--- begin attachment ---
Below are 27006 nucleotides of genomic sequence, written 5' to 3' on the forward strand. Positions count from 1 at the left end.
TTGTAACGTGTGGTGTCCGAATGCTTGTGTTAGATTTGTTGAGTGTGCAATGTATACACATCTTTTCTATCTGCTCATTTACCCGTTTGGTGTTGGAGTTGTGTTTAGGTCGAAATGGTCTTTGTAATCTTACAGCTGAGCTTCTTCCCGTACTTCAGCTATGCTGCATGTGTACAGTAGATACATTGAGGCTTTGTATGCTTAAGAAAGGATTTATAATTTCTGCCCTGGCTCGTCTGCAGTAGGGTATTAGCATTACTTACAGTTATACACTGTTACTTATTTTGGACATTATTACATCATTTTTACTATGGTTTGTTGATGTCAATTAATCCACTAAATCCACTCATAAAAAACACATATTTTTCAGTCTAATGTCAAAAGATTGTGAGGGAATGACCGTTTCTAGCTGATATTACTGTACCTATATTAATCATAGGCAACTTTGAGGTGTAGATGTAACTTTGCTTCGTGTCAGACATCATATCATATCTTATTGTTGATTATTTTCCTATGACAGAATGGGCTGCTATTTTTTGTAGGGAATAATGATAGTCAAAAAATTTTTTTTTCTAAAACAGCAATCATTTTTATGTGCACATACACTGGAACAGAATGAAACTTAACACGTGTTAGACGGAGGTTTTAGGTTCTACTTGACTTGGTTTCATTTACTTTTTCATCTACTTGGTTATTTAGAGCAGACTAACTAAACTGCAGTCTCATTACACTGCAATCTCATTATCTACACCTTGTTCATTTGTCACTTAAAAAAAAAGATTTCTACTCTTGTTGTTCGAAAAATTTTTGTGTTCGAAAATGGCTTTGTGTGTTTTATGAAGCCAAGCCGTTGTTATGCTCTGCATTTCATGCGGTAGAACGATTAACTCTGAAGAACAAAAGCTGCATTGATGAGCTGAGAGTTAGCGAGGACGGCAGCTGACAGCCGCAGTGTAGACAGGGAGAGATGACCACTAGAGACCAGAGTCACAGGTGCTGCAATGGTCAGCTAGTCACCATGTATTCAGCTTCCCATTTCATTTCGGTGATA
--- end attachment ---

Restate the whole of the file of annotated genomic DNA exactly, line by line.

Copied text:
Below are 27006 nucleotides of genomic sequence, written 5' to 3' on the forward strand. Positions count from 1 at the left end.
TTGTAACGTGTGGTGTCCGAATGCTTGTGTTAGATTTGTTGAGTGTGCAATGTATACACATCTTTTCTATCTGCTCATTTACCCGTTTGGTGTTGGAGTTGTGTTTAGGTCGAAATGGTCTTTGTAATCTTACAGCTGAGCTTCTTCCCGTACTTCAGCTATGCTGCATGTGTACAGTAGATACATTGAGGCTTTGTATGCTTAAGAAAGGATTTATAATTTCTGCCCTGGCTCGTCTGCAGTAGGGTATTAGCATTACTTACAGTTATACACTGTTACTTATTTTGGACATTATTACATCATTTTTACTATGGTTTGTTGATGTCAATTAATCCACTAAATCCACTCATAAAAAACACATATTTTTCAGTCTAATGTCAAAAGATTGTGAGGGAATGACCGTTTCTAGCTGATATTACTGTACCTATATTAATCATAGGCAACTTTGAGGTGTAGATGTAACTTTGCTTCGTGTCAGACATCATATCATATCTTATTGTTGATTATTTTCCTATGACAGAATGGGCTGCTATTTTTTGTAGGGAATAATGATAGTCAAAAAATTTTTTTTTCTAAAACAGCAATCATTTTTATGTGCACATACACTGGAACAGAATGAAACTTAACACGTGTTAGACGGAGGTTTTAGGTTCTACTTGACTTGGTTTCATTTACTTTTTCATCTACTTGGTTATTTAGAGCAGACTAACTAAACTGCAGTCTCATTACACTGCAATCTCATTATCTACACCTTGTTCATTTGTCACTTAAAAAAAAAGATTTCTACTCTTGTTGTTCGAAAAATTTTTGTGTTCGAAAATGGCTTTGTGTGTTTTATGAAGCCAAGCCGTTGTTATGCTCTGCATTTCATGCGGTAGAACGATTAACTCTGAAGAACAAAAGCTGCATTGATGAGCTGAGAGTTAGCGAGGACGGCAGCTGACAGCCGCAGTGTAGACAGGGAGAGATGACCACTAGAGACCAGAGTCACAGGTGCTGCAATGGTCAGCTAGTCACCATGTATTCAGCTTCCCATTTCATTTCGGTGATA